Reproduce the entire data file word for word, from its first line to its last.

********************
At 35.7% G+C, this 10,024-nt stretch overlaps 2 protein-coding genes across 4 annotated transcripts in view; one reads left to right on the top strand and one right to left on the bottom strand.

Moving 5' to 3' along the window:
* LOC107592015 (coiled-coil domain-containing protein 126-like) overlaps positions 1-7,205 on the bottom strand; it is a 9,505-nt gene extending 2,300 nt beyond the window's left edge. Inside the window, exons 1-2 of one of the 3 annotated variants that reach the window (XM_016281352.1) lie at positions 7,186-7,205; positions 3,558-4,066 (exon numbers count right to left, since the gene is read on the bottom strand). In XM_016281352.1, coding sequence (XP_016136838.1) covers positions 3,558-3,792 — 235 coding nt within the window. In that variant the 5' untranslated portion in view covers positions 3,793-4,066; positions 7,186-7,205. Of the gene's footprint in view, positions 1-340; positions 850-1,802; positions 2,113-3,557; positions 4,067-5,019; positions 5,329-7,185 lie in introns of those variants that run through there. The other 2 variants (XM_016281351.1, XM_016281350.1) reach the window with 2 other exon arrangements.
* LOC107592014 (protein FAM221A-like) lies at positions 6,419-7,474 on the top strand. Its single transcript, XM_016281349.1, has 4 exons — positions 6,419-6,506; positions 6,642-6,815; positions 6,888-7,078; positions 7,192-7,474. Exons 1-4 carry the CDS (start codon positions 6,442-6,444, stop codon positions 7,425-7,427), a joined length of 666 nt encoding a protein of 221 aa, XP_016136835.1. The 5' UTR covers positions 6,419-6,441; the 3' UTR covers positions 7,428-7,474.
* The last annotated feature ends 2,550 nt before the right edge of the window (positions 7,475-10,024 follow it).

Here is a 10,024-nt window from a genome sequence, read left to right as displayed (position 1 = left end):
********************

At 35.7% G+C, this 10,024-nt stretch overlaps 2 protein-coding genes across 4 annotated transcripts in view; one reads left to right on the top strand and one right to left on the bottom strand.

Moving 5' to 3' along the window:
* LOC107592015 (coiled-coil domain-containing protein 126-like) overlaps positions 1-7,205 on the bottom strand; it is a 9,505-nt gene extending 2,300 nt beyond the window's left edge. Inside the window, exons 1-2 of one of the 3 annotated variants that reach the window (XM_016281352.1) lie at positions 7,186-7,205; positions 3,558-4,066 (exon numbers count right to left, since the gene is read on the bottom strand). In XM_016281352.1, coding sequence (XP_016136838.1) covers positions 3,558-3,792 — 235 coding nt within the window. In that variant the 5' untranslated portion in view covers positions 3,793-4,066; positions 7,186-7,205. Of the gene's footprint in view, positions 1-340; positions 850-1,802; positions 2,113-3,557; positions 4,067-5,019; positions 5,329-7,185 lie in introns of those variants that run through there. The other 2 variants (XM_016281351.1, XM_016281350.1) reach the window with 2 other exon arrangements.
* LOC107592014 (protein FAM221A-like) lies at positions 6,419-7,474 on the top strand. Its single transcript, XM_016281349.1, has 4 exons — positions 6,419-6,506; positions 6,642-6,815; positions 6,888-7,078; positions 7,192-7,474. Exons 1-4 carry the CDS (start codon positions 6,442-6,444, stop codon positions 7,425-7,427), a joined length of 666 nt encoding a protein of 221 aa, XP_016136835.1. The 5' UTR covers positions 6,419-6,441; the 3' UTR covers positions 7,428-7,474.
* The last annotated feature ends 2,550 nt before the right edge of the window (positions 7,475-10,024 follow it).

Here is a 10,024-nt window from a genome sequence, read left to right as displayed (position 1 = left end):